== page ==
She also became a central figure in the wider community of etchers, and many artists would travel to her home, including many visits from Helen Hyde. She became a mentor, collector, and promoter of several younger artists, including James Swann whom she entrusted giving the position of secretary in 1937. Bertha Jaques died in Chicago in 1941.


Bittersweet, 1920, hand-colored etching by Bertha Jaques, from the collection of the Cedar Rapids Museum of Art

Throughout her career as a printmaker she continued to write poems, her first creative outlet. She combined these passions in Christmas cards and self-published books of poems. Her personality comes through most clearly in her poems, where her strong-will, wit, and practicality are evident. Her images of botanically accurate plants and uncommon scenes of the alleys, docks, and markets of foreign cities demonstrate her significance among artists of the early 20th century.

Jaques kept precise records of her experiments with printing throughout her career.[8] As one of the early etchers during the American resurgence of the medium her process demonstrates an artist exploring the medium to its fullest. Perhaps more than other artists, it is worthwhile to study the different states of each image she produced. Each state represents the artist’s advancement in composition or technical prowess at a time when Jaques was among the first to rediscover such techniques.

Her choice of subject included botanical prints and landscapes. Both were typical for female artists of the time who had limited or no access to the subjects of their male counterparts. Jaques, however, approached both subjects atypically. Her botanical prints are scientifically precise and removed from context or background. Her landscapes have a focus on urban, industrial settings. Docks, coal barges, foreign markets, narrow alleys, and backyards are not common subjects for female artists to depict in such cities as Chicago, Cairo, Venice, and London. Jaques, however, showed the working areas of a city in a picturesque way that is just as captivating as her images of tourist-friendly scenes.

Her works are in private collections and sold occasionally through auction. The world’s largest public collection of the work of Bertha Jaques is owned by the Cedar Rapids Museum of Art. The museum owns more than 400 unique prints in addition to multiple states of many images. In honor of her 150th birthday, the Cedar Rapids Museum of Art is presenting a year-long retrospective of her work in 2013.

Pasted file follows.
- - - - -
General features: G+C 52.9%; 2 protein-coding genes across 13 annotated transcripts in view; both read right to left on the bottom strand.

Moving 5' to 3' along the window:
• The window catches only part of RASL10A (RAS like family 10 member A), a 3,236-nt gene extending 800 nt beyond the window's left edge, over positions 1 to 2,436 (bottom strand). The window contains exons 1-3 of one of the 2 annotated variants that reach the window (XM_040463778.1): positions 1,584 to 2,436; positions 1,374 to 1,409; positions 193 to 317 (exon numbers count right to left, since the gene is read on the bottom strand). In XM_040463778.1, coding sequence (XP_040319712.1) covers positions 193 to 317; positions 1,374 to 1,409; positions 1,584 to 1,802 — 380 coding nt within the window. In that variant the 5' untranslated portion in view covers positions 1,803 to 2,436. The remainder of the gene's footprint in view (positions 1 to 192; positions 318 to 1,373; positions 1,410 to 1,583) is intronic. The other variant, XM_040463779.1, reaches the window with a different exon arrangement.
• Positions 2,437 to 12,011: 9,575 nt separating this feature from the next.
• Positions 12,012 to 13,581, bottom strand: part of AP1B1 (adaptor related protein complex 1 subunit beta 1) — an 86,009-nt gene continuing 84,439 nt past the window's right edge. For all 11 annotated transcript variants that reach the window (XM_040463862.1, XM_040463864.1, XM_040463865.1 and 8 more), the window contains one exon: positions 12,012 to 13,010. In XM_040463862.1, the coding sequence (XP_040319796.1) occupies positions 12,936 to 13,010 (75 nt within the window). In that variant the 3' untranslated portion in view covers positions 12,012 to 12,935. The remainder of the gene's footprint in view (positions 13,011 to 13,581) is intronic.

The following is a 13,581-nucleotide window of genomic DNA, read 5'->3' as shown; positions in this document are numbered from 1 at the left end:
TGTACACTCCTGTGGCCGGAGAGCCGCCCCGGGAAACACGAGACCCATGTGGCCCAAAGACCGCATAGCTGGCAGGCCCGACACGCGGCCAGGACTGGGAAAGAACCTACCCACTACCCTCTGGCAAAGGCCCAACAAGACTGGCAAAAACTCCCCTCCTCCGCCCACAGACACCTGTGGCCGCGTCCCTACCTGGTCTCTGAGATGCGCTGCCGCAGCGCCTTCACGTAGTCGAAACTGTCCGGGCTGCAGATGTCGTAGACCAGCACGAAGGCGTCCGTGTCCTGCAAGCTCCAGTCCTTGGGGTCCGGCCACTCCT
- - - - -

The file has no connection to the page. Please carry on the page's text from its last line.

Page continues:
1. ^ Mount Vernon Hawkeye-Record and Lisbon Herald, “Dr. and Mrs. Jaques to observe their 50th Anniversary,” Nov 1939, archives of the Cedar Rapids Museum of Art
  2. ^
  3. ^
  4. ^ Joby Patterson, “Bertha E. Jaques and the Chicago Society of Etchers,” Fairleigh Dickinson University Press, 2002, p. 15
  5. ^ Patterson, p. 121
  6. ^ Lincoln Daily Star, November 23, 1915; from the archives of the Cedar Rapids Museum of Art
  7. ^ “The Beauty of Line,” Bertha E. Jaques, Olcott Day Lecture, October 27, 1935; from the archives of the Cedar Rapids Museum of Art
  8. ^ Jaques' personal notebooks; from the archives of the Cedar Rapids Museum of Art

Selected Exhibitions[edit]

  • Bertha Jaques: Eye on America (Sep. 28, 2013 – Jan. 5, 2014), Cedar Rapids Museum of Art
  • Bertha Jaques: Eye on the World (May 25 – Sep. 15 2013), Cedar Rapids Museum of Art
  • Bertha Jaques: Botanical Prints and Photographs (Jan. 19 – May 12, 2013), Cedar Rapids Museum of Art
  • Americans Abroad (Feb. 2 – May 11, 2008), Cedar Rapids Museum of Art
  • Bertha E. Jaques (1863-1941): An American Printmaker—A Retrospective, (April - May 1982), Gerhard Wurzer Gallery, Houston, TX
  • Memorial Exhibition (June 3–30, 1941), Smithsonian Institution National Museum of Natural History

External links[edit]